More than three years after he was set on fire by three classmates, Michael Brewer thought a painful chapter in his life was over when the last of his attackers was sentenced to prison. His family said it meant the Deerfield Beach teen could now focus on his recovery.
But that heeling process was interrupted Thursday when the 18-year-old Brewer was stopped by a Florida Highway Patrol trooper and charged with drug possession.
Among the items found in Brewer’s possession, according to the arrest report: A bag of marijuana, a container with “crack” cocaine, 14 glass pipes, a bong, three empty pill containers, a grinder and cigarette papers.
The trooper also found an empty prescribed bottle of morphine with Brewer’s name on it and oxycodone pills.
Brewer also told the trooper he did not have a valid driver’s license.
After spending time in the Palm Beach County jail, Brewer appeared before Circuit Court Judge James L. Martz Thursday morning. Brewer was released with a warning to “stay out of trouble” and undergo random drug testing.
A law firm representing Brewer’s family declined to comment.
Brewer, who now lives with his family in Palm Beach County, was stopped in West Palm Beach for making an illegal U-turn around 1:30 a.m., according to the arrest report. Also inside the van: three other teens.
The trooper wrote he smelled marijuana and asked Michael Brewer if he had any drugs. Brewer acknowledged he had bought some bongs and glass pipes, according to the arrest report. During an inspection of the car, the other items were found.
Brewer’s arrest came the day after one of his attackers had gotten his sentenced reduced in exchange for testifying against attacker.
On Wednesday, Denver Jarvis, who had received an 8-year prison sentence followed by 22 years of probation for pouring rubbing alcohol on Brewer, had 12 years knocked off his probation.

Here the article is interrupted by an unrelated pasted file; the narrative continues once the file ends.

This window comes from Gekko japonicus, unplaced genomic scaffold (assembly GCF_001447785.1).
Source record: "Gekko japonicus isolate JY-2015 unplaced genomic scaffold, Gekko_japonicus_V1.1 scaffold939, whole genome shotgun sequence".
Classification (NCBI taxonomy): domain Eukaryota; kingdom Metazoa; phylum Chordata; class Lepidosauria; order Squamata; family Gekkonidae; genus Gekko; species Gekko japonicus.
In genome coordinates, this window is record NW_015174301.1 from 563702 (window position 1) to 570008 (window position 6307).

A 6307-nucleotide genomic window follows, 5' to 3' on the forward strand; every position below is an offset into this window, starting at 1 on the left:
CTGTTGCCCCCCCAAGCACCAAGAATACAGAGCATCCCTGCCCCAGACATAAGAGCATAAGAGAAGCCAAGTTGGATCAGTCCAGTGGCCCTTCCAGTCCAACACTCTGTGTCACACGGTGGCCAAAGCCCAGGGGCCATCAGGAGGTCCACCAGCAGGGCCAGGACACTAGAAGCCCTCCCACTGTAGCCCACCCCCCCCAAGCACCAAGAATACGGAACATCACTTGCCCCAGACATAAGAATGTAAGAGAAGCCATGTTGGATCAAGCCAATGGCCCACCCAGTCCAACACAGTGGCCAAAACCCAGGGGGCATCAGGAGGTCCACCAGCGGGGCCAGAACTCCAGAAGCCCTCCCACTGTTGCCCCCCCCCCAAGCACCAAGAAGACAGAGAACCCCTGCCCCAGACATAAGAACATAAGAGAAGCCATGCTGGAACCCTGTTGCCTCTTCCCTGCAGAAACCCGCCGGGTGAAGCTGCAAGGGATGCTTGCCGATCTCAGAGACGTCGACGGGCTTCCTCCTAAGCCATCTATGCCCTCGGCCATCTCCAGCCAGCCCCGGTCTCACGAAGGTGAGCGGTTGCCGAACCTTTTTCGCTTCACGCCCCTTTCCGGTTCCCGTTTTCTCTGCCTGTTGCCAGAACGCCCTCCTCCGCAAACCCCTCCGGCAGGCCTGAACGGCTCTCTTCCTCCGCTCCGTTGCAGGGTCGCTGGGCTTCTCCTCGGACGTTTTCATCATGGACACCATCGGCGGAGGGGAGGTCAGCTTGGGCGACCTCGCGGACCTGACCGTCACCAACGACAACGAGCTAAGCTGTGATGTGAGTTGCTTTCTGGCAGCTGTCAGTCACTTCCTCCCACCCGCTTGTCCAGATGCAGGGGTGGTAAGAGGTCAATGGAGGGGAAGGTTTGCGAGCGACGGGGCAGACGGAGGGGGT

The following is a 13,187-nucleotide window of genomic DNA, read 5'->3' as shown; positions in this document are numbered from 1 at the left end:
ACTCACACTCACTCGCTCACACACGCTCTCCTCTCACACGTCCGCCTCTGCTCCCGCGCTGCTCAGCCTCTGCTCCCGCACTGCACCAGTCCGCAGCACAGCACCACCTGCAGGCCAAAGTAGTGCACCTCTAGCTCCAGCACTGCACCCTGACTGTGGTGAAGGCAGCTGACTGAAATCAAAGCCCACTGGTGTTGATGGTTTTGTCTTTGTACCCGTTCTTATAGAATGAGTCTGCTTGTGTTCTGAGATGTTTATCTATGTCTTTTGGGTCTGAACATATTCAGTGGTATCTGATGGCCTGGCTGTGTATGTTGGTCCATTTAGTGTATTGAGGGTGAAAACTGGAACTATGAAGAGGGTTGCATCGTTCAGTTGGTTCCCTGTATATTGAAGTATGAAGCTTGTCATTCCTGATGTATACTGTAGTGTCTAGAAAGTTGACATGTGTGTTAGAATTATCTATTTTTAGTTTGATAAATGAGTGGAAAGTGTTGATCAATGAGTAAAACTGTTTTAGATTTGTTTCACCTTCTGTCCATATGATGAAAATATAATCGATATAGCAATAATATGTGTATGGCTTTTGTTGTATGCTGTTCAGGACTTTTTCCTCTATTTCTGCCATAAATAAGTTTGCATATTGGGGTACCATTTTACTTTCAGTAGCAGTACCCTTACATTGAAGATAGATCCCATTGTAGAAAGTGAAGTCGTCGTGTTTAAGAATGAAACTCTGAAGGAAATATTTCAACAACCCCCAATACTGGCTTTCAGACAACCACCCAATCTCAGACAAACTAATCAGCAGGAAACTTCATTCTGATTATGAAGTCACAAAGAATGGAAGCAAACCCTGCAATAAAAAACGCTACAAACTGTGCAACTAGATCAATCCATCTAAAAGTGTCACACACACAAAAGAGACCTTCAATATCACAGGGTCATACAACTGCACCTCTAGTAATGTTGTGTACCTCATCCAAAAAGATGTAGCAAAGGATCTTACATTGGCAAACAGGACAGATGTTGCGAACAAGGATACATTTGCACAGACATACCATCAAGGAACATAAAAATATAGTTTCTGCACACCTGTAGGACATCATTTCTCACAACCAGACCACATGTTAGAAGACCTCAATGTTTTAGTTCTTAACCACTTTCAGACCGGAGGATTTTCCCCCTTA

The Brewer family was in court that day.
The nightmare began Oct. 12, 2009, in the parking lot of an apartment complex near Deerfield Beach Middle School, where all the boys attended.
One of the teens, Michael Bent, was angry with Brewer over a $40 debt and because Brewer’s parents had Bent arrested for attempting to steal a bicycle from the front porch of the family’s home.
On that day, Bent told Jarvis to pour a bottle of rubbing alcohol, which the boys had just found, on Brewer.
A third teen, Jesus Mendez, then flicked a lighter, setting Brewer on fire. He was engulfed in flames from head to toe.
Brewer, then 15, jumped into a pool, saving his life.
A resident of the complex ran to the pool to help. “He reached out his hands and his skin came off,” Leslie Nielsen testified at Bent’s trial.
He had second- and third-degree burns over 65 percent of his body.
Brewer spent months at Jackson Memorial Hospital’s Burn Trauma center, undergoing seven operations, including skin grafts and a tracheotomy. He still undergoes therapy to soften the thick scar tissue that limits his mobility and tears easily.
Upon returning home, Brewer was paralyzed with fear; his mother said, and he suffers from post-traumatic nightmares and wakes up screaming that he is on fire.
His rehabilitation, once to treat his physical scars, now focuses on healing emotional wounds.
In early 2012, the Brewers braced themselves for a media-saturated trial. Michael Brewer, then 17, relived each moment of the attack when he testified against Bent.
Bent and Mendez were both sentenced to 11 years in prison.